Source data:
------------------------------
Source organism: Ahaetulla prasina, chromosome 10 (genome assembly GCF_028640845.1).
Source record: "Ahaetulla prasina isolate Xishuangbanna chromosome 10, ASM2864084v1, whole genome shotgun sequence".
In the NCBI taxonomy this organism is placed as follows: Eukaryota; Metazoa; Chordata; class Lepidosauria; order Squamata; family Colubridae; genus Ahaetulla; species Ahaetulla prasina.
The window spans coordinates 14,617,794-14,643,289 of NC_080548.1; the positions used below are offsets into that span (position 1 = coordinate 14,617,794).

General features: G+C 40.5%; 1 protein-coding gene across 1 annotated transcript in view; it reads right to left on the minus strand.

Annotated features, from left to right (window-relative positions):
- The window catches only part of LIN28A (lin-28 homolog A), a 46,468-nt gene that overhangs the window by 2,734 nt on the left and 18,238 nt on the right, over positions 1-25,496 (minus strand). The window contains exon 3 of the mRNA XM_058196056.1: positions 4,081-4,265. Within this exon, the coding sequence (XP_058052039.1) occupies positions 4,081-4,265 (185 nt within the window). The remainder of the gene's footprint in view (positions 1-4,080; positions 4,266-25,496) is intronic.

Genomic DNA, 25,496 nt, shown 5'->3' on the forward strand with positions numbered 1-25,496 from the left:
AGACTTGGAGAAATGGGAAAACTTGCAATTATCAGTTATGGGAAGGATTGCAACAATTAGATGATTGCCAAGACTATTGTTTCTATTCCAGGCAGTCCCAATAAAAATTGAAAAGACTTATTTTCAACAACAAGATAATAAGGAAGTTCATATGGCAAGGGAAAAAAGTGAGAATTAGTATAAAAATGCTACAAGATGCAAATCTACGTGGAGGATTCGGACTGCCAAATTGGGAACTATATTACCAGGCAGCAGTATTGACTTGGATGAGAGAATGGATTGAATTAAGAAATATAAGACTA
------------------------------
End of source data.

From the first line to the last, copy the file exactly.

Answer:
Source organism: Ahaetulla prasina, chromosome 10 (genome assembly GCF_028640845.1).
Source record: "Ahaetulla prasina isolate Xishuangbanna chromosome 10, ASM2864084v1, whole genome shotgun sequence".
In the NCBI taxonomy this organism is placed as follows: Eukaryota; Metazoa; Chordata; class Lepidosauria; order Squamata; family Colubridae; genus Ahaetulla; species Ahaetulla prasina.
The window spans coordinates 14,617,794-14,643,289 of NC_080548.1; the positions used below are offsets into that span (position 1 = coordinate 14,617,794).

General features: G+C 40.5%; 1 protein-coding gene across 1 annotated transcript in view; it reads right to left on the minus strand.

Annotated features, from left to right (window-relative positions):
- The window catches only part of LIN28A (lin-28 homolog A), a 46,468-nt gene that overhangs the window by 2,734 nt on the left and 18,238 nt on the right, over positions 1-25,496 (minus strand). The window contains exon 3 of the mRNA XM_058196056.1: positions 4,081-4,265. Within this exon, the coding sequence (XP_058052039.1) occupies positions 4,081-4,265 (185 nt within the window). The remainder of the gene's footprint in view (positions 1-4,080; positions 4,266-25,496) is intronic.

Genomic DNA, 25,496 nt, shown 5'->3' on the forward strand with positions numbered 1-25,496 from the left:
AGACTTGGAGAAATGGGAAAACTTGCAATTATCAGTTATGGGAAGGATTGCAACAATTAGATGATTGCCAAGACTATTGTTTCTATTCCAGGCAGTCCCAATAAAAATTGAAAAGACTTATTTTCAACAACAAGATAATAAGGAAGTTCATATGGCAAGGGAAAAAAGTGAGAATTAGTATAAAAATGCTACAAGATGCAAATCTACGTGGAGGATTCGGACTGCCAAATTGGGAACTATATTACCAGGCAGCAGTATTGACTTGGATGAGAGAATGGATTGAATTAAGAAATATAAGACTA